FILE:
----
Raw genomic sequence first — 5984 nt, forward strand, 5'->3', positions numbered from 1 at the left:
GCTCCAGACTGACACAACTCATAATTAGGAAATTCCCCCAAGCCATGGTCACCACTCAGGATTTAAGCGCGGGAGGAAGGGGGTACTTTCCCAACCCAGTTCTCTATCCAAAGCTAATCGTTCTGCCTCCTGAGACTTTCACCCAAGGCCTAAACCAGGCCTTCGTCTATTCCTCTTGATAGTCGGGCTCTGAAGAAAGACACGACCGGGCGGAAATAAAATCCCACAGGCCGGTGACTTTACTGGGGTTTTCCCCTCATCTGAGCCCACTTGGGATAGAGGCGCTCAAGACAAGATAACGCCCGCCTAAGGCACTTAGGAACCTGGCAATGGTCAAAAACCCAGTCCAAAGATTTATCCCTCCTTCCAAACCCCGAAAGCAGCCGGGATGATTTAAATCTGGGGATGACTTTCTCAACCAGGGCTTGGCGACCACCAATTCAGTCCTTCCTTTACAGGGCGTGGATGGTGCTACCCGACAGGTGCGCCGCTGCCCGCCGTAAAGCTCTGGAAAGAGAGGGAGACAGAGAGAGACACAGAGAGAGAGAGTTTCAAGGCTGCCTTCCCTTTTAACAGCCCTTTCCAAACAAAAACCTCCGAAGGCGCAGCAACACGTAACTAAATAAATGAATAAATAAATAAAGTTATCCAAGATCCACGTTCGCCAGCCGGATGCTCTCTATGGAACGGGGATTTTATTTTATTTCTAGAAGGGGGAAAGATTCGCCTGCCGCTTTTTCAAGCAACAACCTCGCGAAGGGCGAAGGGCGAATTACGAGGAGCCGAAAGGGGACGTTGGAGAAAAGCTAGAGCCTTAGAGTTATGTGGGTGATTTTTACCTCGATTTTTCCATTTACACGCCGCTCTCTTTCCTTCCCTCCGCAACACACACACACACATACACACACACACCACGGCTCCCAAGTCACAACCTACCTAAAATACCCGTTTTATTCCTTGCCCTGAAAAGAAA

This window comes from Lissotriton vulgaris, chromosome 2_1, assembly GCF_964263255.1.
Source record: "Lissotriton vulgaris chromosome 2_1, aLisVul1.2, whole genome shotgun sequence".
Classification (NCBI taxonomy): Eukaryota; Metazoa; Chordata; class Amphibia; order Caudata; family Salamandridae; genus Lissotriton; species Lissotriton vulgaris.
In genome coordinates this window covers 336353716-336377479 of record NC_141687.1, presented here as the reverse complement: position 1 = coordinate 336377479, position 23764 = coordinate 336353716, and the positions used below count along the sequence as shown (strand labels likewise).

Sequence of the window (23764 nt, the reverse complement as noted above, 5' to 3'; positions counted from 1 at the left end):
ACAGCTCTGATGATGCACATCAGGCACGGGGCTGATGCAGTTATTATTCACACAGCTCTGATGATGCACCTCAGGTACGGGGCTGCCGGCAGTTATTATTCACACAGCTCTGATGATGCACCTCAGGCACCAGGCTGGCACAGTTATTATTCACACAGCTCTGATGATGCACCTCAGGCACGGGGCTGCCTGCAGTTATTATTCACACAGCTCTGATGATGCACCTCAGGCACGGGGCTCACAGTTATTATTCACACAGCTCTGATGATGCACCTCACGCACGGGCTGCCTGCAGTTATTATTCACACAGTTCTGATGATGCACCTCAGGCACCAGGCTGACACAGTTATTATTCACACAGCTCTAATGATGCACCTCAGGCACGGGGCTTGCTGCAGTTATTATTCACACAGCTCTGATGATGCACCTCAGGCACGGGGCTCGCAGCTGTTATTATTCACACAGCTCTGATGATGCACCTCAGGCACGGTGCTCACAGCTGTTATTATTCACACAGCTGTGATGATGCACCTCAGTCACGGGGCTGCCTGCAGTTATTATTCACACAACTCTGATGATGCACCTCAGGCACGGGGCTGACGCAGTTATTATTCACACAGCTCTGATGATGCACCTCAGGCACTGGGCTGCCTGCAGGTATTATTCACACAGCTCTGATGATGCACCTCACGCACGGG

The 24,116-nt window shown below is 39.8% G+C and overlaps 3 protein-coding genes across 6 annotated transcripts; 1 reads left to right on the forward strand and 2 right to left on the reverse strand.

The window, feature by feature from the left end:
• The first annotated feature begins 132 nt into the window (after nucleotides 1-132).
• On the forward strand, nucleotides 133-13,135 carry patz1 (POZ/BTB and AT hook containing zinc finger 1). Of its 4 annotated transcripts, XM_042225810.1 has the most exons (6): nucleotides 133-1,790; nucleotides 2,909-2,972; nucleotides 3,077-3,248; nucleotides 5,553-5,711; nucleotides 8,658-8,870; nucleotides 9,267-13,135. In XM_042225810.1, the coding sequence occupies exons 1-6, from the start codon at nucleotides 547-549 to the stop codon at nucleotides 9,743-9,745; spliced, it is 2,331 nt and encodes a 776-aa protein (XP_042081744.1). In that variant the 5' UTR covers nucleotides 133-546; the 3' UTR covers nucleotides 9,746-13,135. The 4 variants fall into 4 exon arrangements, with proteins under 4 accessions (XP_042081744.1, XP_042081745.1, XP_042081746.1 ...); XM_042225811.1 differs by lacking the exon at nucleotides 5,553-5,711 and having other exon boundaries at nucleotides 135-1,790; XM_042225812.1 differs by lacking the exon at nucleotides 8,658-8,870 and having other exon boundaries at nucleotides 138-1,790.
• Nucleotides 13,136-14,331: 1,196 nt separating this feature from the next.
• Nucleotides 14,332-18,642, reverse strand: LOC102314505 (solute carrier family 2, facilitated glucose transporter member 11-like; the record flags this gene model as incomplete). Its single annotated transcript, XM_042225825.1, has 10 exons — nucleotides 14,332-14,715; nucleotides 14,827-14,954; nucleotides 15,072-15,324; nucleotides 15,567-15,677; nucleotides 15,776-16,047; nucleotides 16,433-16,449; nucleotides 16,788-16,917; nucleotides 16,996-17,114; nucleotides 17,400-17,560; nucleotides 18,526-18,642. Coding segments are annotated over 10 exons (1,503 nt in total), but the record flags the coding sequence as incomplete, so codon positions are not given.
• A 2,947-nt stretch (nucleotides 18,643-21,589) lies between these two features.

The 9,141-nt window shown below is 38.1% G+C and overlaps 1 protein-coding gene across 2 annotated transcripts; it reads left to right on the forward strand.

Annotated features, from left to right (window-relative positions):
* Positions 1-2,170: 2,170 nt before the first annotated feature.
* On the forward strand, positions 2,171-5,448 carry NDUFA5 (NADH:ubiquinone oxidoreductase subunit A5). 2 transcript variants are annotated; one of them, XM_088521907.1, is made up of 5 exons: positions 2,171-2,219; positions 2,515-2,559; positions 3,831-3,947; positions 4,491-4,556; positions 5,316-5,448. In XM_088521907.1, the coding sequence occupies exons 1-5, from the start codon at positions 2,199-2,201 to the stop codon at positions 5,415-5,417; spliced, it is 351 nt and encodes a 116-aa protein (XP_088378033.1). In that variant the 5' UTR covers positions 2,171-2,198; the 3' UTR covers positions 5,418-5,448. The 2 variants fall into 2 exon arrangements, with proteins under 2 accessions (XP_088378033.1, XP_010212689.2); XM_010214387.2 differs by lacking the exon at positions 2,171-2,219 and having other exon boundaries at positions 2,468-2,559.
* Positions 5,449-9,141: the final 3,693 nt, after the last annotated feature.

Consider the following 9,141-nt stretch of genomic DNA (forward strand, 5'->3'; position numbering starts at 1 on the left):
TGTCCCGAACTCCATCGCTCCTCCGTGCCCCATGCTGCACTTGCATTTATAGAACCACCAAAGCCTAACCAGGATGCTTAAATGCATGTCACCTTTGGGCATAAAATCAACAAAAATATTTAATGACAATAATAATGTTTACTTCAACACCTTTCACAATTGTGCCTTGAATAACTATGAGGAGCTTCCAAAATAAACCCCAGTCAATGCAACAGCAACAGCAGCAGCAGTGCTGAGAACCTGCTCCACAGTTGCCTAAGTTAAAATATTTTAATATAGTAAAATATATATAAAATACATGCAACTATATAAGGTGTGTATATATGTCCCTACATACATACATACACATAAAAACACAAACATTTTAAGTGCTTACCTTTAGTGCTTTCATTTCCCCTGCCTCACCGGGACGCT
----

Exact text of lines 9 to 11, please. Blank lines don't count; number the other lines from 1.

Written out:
The 24,116-nt window shown below is 39.8% G+C and overlaps 3 protein-coding genes across 6 annotated transcripts; 1 reads left to right on the forward strand and 2 right to left on the reverse strand.

The window, feature by feature from the left end:
• The first annotated feature begins 132 nt into the window (after nucleotides 1-132).